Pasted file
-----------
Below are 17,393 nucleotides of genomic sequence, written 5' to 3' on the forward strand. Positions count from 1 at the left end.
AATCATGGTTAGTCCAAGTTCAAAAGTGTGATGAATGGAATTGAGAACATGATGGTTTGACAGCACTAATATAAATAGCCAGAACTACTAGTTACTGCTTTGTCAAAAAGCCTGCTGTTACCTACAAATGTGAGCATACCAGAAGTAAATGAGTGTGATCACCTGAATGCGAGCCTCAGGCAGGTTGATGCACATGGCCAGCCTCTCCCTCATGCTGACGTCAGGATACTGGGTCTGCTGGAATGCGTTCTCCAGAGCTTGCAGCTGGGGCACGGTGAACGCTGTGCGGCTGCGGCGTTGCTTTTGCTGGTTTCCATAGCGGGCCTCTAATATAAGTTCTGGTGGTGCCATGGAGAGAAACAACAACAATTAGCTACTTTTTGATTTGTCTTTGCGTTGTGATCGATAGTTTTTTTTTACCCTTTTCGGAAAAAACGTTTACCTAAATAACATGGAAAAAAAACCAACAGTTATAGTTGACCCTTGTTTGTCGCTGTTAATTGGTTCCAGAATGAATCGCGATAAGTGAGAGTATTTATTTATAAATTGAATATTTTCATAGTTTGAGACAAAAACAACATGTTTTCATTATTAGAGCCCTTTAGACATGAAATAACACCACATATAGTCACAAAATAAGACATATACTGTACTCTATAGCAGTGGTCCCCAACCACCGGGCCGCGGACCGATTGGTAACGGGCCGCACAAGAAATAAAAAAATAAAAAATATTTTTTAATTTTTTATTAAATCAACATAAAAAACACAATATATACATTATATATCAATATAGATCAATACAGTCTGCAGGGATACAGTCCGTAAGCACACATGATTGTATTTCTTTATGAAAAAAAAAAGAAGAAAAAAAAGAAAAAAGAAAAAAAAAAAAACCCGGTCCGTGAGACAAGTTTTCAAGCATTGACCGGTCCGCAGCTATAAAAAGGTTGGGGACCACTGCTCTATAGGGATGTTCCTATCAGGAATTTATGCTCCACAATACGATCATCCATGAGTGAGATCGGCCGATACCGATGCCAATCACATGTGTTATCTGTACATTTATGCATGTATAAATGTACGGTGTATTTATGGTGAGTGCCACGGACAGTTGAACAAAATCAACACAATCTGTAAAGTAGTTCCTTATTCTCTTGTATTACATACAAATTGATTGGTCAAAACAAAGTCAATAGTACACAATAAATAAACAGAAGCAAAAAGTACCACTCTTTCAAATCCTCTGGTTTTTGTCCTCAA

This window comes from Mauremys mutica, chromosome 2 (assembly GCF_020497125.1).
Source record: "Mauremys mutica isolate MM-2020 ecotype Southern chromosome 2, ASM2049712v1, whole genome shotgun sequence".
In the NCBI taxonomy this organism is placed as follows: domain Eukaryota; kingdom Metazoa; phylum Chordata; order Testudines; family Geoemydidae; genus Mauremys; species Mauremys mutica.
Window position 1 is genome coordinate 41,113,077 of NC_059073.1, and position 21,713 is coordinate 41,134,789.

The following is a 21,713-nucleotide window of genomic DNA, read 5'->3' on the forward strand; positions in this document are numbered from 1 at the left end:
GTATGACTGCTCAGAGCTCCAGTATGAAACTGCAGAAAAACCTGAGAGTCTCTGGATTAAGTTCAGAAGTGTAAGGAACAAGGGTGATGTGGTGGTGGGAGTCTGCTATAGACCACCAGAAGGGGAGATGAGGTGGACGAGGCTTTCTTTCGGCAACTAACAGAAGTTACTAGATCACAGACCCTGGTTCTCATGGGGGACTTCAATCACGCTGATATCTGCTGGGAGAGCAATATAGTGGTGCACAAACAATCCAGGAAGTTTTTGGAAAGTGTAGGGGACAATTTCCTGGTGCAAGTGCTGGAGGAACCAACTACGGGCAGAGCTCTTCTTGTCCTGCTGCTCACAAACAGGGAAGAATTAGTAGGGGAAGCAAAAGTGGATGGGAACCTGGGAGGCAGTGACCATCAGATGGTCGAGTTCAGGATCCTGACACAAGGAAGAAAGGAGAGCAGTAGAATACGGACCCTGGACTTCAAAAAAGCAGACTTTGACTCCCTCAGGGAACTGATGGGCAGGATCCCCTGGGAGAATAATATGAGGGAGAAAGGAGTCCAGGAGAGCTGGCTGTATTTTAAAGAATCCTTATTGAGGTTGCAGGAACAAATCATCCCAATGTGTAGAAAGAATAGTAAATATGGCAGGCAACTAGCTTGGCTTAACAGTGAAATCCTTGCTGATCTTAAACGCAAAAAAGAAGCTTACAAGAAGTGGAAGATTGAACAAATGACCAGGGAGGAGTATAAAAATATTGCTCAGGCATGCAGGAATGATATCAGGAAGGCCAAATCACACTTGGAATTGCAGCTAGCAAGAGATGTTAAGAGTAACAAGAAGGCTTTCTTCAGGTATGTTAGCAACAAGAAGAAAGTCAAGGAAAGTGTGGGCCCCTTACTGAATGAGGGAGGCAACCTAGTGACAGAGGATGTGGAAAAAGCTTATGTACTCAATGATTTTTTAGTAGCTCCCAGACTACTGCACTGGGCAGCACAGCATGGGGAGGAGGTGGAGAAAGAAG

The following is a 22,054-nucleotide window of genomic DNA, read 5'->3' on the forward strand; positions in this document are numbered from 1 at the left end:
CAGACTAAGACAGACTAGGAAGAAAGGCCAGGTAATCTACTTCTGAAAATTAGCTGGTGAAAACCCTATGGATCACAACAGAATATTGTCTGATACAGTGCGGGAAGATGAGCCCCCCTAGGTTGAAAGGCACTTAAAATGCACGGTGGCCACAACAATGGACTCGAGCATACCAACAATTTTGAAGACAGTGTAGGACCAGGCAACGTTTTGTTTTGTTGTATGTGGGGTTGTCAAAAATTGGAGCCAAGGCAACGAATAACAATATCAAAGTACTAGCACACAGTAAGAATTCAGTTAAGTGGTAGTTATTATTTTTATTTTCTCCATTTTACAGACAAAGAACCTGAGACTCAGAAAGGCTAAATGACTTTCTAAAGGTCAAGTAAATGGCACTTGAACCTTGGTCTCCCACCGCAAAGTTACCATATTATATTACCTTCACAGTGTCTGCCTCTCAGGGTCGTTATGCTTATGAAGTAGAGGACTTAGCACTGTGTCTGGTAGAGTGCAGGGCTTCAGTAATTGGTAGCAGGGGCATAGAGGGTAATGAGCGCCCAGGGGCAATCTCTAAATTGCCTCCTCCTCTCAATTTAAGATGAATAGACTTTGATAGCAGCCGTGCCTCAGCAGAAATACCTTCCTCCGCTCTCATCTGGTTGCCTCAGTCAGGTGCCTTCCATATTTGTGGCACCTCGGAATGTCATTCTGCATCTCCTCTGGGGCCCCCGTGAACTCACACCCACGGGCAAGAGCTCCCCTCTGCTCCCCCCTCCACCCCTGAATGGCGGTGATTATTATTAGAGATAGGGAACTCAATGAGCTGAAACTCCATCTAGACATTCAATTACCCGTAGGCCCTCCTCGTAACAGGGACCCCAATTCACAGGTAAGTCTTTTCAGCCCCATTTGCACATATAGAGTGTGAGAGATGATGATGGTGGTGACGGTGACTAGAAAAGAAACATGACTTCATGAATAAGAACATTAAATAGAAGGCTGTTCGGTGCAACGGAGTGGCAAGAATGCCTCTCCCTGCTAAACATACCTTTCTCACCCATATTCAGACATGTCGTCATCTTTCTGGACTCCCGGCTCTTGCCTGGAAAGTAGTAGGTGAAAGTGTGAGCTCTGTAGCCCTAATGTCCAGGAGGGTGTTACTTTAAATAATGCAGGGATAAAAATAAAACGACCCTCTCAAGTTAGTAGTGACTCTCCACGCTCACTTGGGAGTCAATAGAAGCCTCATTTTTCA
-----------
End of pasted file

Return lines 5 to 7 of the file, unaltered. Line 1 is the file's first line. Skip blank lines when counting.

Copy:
In the NCBI taxonomy this organism is placed as follows: domain Eukaryota; kingdom Metazoa; phylum Chordata; order Testudines; family Geoemydidae; genus Mauremys; species Mauremys mutica.
Window position 1 is genome coordinate 41,113,077 of NC_059073.1, and position 21,713 is coordinate 41,134,789.

The following is a 21,713-nucleotide window of genomic DNA, read 5'->3' on the forward strand; positions in this document are numbered from 1 at the left end: